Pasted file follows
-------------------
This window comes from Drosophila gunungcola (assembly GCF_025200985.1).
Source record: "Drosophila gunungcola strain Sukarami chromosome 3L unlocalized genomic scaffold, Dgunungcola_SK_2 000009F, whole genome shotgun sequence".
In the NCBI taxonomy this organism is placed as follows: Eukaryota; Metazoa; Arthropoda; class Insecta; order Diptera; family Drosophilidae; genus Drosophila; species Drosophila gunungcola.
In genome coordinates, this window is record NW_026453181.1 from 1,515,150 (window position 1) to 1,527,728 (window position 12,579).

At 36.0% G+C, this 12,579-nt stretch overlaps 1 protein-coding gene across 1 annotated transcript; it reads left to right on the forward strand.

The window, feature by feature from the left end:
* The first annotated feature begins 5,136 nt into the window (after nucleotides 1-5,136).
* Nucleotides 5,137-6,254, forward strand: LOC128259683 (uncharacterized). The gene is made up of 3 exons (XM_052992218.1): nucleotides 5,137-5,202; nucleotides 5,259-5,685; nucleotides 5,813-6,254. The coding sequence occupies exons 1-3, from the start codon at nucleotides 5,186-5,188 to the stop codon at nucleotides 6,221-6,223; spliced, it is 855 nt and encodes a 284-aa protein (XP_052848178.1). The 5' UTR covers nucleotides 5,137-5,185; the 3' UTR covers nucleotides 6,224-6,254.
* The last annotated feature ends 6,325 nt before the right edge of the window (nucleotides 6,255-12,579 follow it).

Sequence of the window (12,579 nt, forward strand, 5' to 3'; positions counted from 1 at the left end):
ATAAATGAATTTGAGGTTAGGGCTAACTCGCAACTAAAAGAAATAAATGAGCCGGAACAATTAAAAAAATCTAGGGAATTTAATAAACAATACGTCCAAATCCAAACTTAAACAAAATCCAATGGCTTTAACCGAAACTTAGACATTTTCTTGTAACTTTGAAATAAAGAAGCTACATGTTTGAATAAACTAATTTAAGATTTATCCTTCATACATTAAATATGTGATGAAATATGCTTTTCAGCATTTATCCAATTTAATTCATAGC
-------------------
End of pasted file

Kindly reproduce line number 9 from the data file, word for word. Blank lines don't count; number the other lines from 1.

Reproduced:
* The last annotated feature ends 6,325 nt before the right edge of the window (nucleotides 6,255-12,579 follow it).